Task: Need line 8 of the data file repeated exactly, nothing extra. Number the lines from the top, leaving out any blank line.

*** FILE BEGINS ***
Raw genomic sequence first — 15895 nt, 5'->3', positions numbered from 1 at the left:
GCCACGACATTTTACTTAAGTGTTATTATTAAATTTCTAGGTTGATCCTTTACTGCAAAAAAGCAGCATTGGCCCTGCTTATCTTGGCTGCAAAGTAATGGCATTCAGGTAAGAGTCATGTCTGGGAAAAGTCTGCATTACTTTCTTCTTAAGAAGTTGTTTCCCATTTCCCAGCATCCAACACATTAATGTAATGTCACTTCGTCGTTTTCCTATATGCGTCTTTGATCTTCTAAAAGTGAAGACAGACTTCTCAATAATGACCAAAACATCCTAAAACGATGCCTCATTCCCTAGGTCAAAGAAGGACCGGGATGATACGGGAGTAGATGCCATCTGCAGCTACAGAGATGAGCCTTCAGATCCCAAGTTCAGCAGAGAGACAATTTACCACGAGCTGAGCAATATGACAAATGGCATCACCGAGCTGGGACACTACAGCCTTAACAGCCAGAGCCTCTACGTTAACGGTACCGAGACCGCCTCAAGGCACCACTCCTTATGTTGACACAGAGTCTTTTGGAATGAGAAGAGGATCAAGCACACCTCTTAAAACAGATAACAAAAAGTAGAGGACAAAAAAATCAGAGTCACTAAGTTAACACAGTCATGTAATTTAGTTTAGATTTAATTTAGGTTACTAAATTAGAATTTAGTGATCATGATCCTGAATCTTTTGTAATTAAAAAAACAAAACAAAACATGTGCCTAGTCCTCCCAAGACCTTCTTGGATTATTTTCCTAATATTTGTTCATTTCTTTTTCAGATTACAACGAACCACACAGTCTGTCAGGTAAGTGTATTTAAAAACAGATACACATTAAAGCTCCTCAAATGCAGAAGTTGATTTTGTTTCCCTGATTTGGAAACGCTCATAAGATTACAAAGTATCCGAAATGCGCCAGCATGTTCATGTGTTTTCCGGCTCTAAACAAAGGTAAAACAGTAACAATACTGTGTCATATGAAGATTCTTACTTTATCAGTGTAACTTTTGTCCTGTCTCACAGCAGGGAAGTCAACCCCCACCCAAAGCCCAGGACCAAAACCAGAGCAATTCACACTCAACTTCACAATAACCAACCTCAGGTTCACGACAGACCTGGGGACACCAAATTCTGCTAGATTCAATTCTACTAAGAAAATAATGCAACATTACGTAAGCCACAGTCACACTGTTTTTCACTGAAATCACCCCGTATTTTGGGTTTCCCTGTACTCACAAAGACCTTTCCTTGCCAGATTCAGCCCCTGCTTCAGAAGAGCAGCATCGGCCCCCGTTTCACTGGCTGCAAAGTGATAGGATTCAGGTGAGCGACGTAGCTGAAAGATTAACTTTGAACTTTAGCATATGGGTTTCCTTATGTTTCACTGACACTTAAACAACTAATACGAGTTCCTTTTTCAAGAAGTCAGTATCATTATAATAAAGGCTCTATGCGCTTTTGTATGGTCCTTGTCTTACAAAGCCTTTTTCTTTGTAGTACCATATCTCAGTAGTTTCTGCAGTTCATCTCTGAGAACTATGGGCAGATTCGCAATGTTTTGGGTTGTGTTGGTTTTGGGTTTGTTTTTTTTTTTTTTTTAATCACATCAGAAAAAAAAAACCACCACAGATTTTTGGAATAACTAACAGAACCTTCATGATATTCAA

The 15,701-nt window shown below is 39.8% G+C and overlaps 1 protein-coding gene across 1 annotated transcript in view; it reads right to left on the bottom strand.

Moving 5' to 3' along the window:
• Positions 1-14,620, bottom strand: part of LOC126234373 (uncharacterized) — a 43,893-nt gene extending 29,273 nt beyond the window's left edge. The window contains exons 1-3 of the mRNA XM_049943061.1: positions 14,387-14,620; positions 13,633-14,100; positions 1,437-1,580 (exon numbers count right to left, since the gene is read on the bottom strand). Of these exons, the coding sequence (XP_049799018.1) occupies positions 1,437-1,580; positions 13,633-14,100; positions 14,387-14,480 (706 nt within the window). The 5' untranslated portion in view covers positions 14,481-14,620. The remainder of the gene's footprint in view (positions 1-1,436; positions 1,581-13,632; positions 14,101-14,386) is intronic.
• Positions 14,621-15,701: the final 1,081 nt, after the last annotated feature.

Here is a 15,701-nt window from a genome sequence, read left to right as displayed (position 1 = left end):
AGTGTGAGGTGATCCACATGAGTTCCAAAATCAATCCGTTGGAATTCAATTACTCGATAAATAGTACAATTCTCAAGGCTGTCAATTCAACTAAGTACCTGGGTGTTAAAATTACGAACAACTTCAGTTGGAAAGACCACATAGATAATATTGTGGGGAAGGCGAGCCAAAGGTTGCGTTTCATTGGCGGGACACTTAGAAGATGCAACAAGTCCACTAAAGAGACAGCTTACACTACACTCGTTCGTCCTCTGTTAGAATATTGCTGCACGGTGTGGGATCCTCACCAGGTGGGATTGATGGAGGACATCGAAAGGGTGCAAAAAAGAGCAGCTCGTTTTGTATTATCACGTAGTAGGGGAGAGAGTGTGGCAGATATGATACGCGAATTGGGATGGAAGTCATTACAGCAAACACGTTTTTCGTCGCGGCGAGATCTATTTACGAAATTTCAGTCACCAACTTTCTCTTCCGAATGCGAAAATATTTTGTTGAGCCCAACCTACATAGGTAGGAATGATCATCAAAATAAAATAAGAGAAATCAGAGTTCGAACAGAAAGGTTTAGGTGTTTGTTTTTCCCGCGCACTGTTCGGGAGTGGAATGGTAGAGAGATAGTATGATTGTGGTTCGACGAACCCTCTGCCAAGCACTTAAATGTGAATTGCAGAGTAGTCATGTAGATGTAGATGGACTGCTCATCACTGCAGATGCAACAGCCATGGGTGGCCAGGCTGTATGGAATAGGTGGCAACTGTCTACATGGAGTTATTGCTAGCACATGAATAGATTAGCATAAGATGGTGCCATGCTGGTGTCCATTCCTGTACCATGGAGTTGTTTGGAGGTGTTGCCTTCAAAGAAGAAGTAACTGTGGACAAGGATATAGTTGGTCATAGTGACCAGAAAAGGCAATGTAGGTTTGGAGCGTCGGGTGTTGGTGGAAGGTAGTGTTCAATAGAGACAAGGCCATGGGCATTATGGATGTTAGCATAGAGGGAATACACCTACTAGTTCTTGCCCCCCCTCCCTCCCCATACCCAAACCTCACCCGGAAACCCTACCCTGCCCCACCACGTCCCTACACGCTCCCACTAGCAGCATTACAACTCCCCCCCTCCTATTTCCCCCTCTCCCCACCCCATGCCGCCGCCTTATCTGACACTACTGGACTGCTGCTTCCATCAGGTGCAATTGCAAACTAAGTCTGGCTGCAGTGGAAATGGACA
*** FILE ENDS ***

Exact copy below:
AGTGTGAGGTGATCCACATGAGTTCCAAAATCAATCCGTTGGAATTCAATTACTCGATAAATAGTACAATTCTCAAGGCTGTCAATTCAACTAAGTACCTGGGTGTTAAAATTACGAACAACTTCAGTTGGAAAGACCACATAGATAATATTGTGGGGAAGGCGAGCCAAAGGTTGCGTTTCATTGGCGGGACACTTAGAAGATGCAACAAGTCCACTAAAGAGACAGCTTACACTACACTCGTTCGTCCTCTGTTAGAATATTGCTGCACGGTGTGGGATCCTCACCAGGTGGGATTGATGGAGGACATCGAAAGGGTGCAAAAAAGAGCAGCTCGTTTTGTATTATCACGTAGTAGGGGAGAGAGTGTGGCAGATATGATACGCGAATTGGGATGGAAGTCATTACAGCAAACACGTTTTTCGTCGCGGCGAGATCTATTTACGAAATTTCAGTCACCAACTTTCTCTTCCGAATGCGAAAATATTTTGTTGAGCCCAACCTACATAGGTAGGAATGATCATCAAAATAAAATAAGAGAAATCAGAGTTCGAACAGAAAGGTTTAGGTGTTTGTTTTTCCCGCGCACTGTTCGGGAGTGGAATGGTAGAGAGATAGTATGATTGTGGTTCGACGAACCCTCTGCCAAGCACTTAAATGTGAATTGCAGAGTAGTCATGTAGATGTAGATGGACTGCTCATCACTGCAGATGCAACAGCCATGGGTGGCCAGGCTGTATGGAATAGGTGGCAACTGTCTACATGGAGTTATTGCTAGCACATGAATAGATTAGCATAAGATGGTGCCATGCTGGTGTCCATTCCTGTACCATGGAGTTGTTTGGAGGTGTTGCCTTCAAAGAAGAAGTAACTGTGGACAAGGATATAGTTGGTCATAGTGACCAGAAAAGGCAATGTAGGTTTGGAGCGTCGGGTGTTGGTGGAAGGTAGTGTTCAATAGAGACAAGGCCATGGGCATTATGGATGTTAGCATAGAGGGAATACACCTACTAGTTCTTGCCCCCCCTCCCTCCCCATACCCAAACCTCACCCGGAAACCCTACCCTGCCCCACCACGTCCCTACACGCTCCCACTAGCAGCATTACAACTCCCCCCCTCCTATTTCCCCCTCTCCCCACCCCATGCCGCCGCCTTATCTGACACTACTGGACTGCTGCTTCCATCAGGTGCAATTGCAAACTAAGTCTGGCTGCAGTGGAAATGGACA